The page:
Finally! Since I’ve been back I’ve checked my mail box multiple times a day; looking for manila envelopes that should have arrived while I was away. Sometimes I think Canada Post holds on to my desirable mail till they can deliver several at once. They did open the packages, maybe someone was reading these zines on break.
I grew up playing in the nearby graveyard, feel butterflies when I see a local cemetery and get disgruntled when no one else in the car wants to pull over and explore; left to my own devices I will always make time for a graveyard no matter how big or small. When MissMuffcake released her Cemetery Gates zine I also ordered a couple from her long running series; The Stay at Home Girlfriend and even though it’s spring, I can’t resist anything themed after the spookiest time of the year and picked her Easy Vegan Fall Issue recipe zine. She also put in a rad little Graveyard Girl booklet and a Taphophile button. I will wear it with pride to work tomorrow. Thanks Kendy -this is awesome- I’ll be back for more!
Jessie Lynn McMains aka Rust Belt Jessie is working on a book of nostalgia called What We Talk About When We Talk About Punk. I dig Jessie’s writing and supported her fundraiser towards getting it published. She sent two short stories she had cut from the book: Treehouse and Insect Summer.
I feel like I’ve had no brakes, going full throttle all week. I had one day off then started back at the shop which was busy being the long weekend. I called one customer a misogynist and as a passive aggressive reaction to another customer I side hucked a book across the counter. As the book projected from my hand, my brain went ‘Ohhh fuck Lysette control your temper!’ At least he didn’t see me do it and my friend, who was behind the counter with me and was almost hit by the flying book, helped talk me out of my overwhelmed state. I am so grateful for his infinite patience. With only a month til my next contract at the farm for the summer, I’m trying to tackle house stuff too. I spent yesterday mixing and pouring concrete in the unfinished basement and parging gaps where small chunks of wood have long rotted out of the hundred year old walls. Today it’s stucco patching and as many landscaping dump runs as I can fit in before returning my brother’s truck. At the end of the day when my spirit is beat and body battered nothing is better than reading a personal and resonant journey, handcrafted, photocopied, folded and stapled. Long live the zine!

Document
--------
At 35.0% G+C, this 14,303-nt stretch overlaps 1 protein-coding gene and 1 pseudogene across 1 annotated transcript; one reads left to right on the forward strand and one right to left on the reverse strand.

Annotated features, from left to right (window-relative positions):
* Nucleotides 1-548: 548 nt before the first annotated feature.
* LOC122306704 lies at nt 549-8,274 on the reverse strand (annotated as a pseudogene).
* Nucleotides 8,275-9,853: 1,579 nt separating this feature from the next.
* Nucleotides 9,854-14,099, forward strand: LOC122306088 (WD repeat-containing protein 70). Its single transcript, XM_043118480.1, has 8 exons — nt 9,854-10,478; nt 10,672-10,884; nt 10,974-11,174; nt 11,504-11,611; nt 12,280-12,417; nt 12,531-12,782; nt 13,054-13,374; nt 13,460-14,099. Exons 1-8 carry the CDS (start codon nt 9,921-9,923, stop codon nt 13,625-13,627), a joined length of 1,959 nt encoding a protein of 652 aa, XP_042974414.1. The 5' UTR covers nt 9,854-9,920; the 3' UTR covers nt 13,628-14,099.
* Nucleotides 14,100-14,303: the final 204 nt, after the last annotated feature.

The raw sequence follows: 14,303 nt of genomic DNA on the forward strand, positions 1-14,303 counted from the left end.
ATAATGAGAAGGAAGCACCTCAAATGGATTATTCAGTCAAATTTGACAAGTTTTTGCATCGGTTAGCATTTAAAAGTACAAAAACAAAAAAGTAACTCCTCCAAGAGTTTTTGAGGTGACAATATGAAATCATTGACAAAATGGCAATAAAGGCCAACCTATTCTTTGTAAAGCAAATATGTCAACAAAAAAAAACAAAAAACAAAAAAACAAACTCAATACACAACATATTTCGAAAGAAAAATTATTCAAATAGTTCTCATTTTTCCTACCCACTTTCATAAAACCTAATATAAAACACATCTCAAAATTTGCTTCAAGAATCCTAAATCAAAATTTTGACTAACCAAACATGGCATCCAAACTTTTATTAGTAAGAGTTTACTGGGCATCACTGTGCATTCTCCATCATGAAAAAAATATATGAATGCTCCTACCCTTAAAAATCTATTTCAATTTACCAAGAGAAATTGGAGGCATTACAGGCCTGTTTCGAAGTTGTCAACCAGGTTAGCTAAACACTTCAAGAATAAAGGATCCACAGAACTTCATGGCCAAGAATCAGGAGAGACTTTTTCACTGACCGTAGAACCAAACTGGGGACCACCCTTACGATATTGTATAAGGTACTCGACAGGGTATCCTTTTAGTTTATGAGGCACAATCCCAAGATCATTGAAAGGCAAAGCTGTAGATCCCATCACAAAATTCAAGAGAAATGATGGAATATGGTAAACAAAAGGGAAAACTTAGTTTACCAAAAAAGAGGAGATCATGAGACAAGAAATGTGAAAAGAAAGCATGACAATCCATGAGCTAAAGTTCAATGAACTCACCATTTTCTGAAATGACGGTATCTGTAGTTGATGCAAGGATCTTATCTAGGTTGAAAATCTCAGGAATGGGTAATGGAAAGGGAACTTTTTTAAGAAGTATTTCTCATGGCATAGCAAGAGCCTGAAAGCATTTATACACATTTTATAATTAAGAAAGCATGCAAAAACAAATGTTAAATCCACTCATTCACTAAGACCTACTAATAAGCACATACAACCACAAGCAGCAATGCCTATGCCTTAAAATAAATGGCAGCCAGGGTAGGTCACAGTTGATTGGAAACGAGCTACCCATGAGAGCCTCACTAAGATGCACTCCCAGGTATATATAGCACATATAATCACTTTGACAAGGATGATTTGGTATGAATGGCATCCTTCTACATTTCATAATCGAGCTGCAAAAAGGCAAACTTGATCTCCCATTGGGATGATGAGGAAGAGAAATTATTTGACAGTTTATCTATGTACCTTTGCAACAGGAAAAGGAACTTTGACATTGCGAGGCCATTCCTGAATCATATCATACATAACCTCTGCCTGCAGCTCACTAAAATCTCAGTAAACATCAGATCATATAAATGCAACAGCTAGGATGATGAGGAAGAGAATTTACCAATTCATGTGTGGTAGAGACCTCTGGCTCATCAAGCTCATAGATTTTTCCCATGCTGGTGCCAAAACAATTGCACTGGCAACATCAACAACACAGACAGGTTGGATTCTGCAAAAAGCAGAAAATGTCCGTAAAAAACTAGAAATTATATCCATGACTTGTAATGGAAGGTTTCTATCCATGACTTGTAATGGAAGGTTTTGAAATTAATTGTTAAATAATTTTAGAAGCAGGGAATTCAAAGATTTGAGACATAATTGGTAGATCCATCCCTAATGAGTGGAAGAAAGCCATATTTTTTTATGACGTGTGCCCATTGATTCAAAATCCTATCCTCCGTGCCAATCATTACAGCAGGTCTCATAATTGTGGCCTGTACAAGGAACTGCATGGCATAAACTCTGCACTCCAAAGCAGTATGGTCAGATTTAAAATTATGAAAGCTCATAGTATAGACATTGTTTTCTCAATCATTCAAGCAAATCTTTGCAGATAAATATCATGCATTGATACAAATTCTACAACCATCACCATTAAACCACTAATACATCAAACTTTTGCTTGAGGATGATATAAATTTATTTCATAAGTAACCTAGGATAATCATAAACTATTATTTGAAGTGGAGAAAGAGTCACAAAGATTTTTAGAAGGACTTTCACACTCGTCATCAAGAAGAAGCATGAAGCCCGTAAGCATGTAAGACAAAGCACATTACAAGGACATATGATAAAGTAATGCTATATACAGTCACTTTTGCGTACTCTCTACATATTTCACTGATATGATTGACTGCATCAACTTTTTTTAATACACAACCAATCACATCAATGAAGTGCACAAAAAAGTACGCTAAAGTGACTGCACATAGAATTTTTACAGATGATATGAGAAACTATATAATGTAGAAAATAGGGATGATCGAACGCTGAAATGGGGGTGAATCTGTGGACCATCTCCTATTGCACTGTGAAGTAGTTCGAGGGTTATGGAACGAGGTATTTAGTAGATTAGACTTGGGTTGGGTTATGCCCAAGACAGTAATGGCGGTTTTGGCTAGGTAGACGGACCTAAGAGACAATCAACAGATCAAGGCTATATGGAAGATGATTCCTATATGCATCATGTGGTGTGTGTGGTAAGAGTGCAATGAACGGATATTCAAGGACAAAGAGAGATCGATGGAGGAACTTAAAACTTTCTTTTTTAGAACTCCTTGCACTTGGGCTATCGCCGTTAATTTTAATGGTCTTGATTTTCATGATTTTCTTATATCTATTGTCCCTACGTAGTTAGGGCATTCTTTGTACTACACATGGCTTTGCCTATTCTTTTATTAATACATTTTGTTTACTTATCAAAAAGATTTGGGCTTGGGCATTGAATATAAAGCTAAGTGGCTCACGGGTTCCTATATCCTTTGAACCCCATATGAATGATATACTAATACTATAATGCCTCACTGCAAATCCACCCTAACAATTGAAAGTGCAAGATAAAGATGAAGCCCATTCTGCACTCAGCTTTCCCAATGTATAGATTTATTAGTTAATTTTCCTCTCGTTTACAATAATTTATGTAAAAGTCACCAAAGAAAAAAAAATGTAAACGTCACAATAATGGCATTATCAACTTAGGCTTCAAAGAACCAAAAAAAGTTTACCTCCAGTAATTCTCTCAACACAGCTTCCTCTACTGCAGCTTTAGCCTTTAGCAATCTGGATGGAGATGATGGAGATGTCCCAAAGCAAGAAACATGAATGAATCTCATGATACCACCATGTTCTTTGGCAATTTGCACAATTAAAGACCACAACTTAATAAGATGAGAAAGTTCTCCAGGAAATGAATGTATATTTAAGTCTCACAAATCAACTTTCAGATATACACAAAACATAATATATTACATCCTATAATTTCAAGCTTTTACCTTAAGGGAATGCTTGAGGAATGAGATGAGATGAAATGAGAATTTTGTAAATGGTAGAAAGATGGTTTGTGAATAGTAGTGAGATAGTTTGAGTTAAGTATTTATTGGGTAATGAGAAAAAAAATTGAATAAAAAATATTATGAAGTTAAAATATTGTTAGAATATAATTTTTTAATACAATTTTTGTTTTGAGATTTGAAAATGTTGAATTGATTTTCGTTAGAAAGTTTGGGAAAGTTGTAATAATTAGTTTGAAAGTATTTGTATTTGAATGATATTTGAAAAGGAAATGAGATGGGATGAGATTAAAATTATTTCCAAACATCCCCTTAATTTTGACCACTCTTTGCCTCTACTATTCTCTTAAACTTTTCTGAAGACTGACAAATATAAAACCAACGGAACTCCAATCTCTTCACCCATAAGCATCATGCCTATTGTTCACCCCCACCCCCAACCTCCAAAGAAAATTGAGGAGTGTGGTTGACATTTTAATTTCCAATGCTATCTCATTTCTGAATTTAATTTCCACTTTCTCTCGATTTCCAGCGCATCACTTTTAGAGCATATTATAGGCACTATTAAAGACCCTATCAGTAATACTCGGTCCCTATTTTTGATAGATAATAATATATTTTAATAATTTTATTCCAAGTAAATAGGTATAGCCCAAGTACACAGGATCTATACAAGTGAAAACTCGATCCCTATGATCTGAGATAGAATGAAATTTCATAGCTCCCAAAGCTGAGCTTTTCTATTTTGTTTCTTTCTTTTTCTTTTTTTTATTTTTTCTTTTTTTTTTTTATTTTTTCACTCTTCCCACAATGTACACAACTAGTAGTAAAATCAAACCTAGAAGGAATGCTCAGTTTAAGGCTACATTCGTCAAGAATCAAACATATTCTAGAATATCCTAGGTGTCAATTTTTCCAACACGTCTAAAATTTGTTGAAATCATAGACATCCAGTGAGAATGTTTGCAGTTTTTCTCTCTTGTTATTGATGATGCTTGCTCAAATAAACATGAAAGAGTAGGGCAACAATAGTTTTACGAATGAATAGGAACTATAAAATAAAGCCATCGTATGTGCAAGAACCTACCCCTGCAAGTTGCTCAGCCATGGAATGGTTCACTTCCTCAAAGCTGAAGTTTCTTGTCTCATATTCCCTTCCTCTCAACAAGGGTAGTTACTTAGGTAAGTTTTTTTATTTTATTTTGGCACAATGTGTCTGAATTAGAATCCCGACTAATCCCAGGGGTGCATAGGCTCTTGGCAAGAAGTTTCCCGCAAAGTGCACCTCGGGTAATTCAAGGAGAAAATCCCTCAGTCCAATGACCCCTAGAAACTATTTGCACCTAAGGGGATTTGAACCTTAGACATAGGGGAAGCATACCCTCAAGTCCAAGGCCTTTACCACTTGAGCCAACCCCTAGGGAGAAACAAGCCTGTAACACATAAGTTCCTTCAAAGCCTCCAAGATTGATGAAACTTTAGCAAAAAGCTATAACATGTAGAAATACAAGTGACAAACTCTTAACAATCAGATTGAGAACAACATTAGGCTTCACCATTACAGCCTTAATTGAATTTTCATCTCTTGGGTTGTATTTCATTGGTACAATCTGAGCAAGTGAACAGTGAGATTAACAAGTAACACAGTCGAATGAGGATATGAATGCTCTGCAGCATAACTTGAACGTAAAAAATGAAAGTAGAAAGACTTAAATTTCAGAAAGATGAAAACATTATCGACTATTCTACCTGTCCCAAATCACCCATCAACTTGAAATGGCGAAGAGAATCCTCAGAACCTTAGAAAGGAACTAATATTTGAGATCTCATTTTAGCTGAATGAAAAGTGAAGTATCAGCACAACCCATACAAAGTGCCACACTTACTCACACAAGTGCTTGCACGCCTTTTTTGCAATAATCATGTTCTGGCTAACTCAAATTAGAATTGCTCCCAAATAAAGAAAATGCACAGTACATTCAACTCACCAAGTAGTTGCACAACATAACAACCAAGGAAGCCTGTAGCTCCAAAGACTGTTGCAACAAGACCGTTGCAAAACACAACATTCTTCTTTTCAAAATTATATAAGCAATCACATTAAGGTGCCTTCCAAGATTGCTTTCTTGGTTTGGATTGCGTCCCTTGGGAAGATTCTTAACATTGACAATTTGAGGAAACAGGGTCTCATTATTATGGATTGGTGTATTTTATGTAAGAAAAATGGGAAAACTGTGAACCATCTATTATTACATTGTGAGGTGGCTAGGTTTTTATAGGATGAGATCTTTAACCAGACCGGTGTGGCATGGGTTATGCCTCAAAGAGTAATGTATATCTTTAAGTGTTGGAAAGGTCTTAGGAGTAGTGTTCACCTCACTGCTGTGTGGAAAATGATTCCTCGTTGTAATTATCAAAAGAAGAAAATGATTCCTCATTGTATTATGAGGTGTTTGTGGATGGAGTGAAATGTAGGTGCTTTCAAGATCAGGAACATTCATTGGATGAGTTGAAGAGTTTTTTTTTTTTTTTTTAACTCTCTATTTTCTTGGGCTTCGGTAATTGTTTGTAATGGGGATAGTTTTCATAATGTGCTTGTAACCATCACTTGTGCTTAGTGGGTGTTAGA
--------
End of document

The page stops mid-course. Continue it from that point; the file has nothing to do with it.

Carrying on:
Mid week during dinner break I was in the kitchen stabbing some of Jason’s bbq’d portobello mushrooms, the popcorn girl/ dish angel was standing next to me eating a bowl of vegetables and asked me if I was vegan. I nodded and said ‘You’re vegetarian, right?… You should go vegan.’ She broke into the brightest smile and said ‘I would but my Mom would never let me!’ I didn’t know how to respond so I just smiled and shrugged at her. For a closing night gift I wrapped up Elizabeth Castoria’s book that I had found on a discount table in a new bookstore and a few stickers that had come with a Pioneers Press order. Being a school night, she wasn’t sticking around for the closing night party. I gave her the package before I headed back to work. I never saw her open it but I’m sure I’ll see her next month when we start prep for the summer show.
Karli was brushing Ray’s coat and asked me ‘How many people are on the farm right now?’ I started counting on my fingers ‘Uh I don’t know 28? 35 maybe… do you mean staying on farm or company as a whole?’ She said she just needed a rough number. We settled on 32 as a safe bet. The next day before the half hour I found her around the back side of the tack shed under the shade of the lilac tree with a cigarette hanging out the right side of her mouth, pliers in each hand and a box of horse shoe nails pinched between her knees. ‘Karli, what are you doing?’ She laughed, exhaling smoke ‘Nothing, nothing at all.’ I told her I didn’t see anything. She made everyone pendants out of horse shoe nails as closing gifts.